Cash flow per share is the amount of a firm’s net cash flows allocated to each share outstanding. Cash flow per share is closely followed by investors, because it is difficult for a company to alter the amount of its cash flows. This makes cash flow per share a more transparent measure of a company’s results than earnings per share, which is subject to some obfuscation under the accounting standards. It is calculated as follows:
Net cash flows / Average number of shares outstanding = Cash flow per share
For example, a business generates $1,000,000 of net cash flow in its most recent year of operations. During that time, it averaged having 500,000 shares outstanding. This results in the following calculation:
$1,000,000 Net cash flows / 500,000 Average shares outstanding
= $2.00 Cash flow per share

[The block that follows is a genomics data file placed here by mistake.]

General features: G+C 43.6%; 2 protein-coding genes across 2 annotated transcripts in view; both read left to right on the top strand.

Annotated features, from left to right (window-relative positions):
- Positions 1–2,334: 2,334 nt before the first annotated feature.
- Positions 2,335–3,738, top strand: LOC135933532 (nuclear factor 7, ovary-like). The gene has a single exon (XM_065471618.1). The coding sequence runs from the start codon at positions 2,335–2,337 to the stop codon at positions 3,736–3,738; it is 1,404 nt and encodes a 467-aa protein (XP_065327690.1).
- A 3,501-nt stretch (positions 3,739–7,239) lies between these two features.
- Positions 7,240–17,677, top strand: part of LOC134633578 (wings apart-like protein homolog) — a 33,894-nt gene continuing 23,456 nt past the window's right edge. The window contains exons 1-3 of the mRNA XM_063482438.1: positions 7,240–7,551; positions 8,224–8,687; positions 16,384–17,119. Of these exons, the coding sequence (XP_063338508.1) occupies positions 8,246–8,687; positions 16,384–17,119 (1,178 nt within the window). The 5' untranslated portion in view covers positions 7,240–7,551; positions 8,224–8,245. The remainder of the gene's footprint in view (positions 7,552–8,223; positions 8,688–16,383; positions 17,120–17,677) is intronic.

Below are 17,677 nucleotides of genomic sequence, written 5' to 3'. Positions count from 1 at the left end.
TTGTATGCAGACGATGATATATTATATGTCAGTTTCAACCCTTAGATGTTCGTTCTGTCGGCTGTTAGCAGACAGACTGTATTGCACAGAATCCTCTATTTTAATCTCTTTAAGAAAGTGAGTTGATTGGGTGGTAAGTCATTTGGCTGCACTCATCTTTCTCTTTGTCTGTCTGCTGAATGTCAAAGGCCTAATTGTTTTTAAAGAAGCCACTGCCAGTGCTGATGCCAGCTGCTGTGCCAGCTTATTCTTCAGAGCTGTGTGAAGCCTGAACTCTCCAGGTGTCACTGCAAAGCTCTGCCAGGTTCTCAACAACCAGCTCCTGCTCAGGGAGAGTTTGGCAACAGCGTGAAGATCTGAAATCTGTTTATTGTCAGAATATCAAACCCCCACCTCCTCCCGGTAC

The measure is best tracked on a trend line over multiple years, in order to discern any long-term changes in cash flow levels.
Cash flow information is available on a company’s statement of cash flows. If a business does not provide cash flow information, then it can be approximated by adding non-cash expenses (such as depreciation and amortization) back to the reported net income, plus any net changes in capital investments during the reporting period. Adding back non-cash expenses keeps the net income figure from being artificially deflated.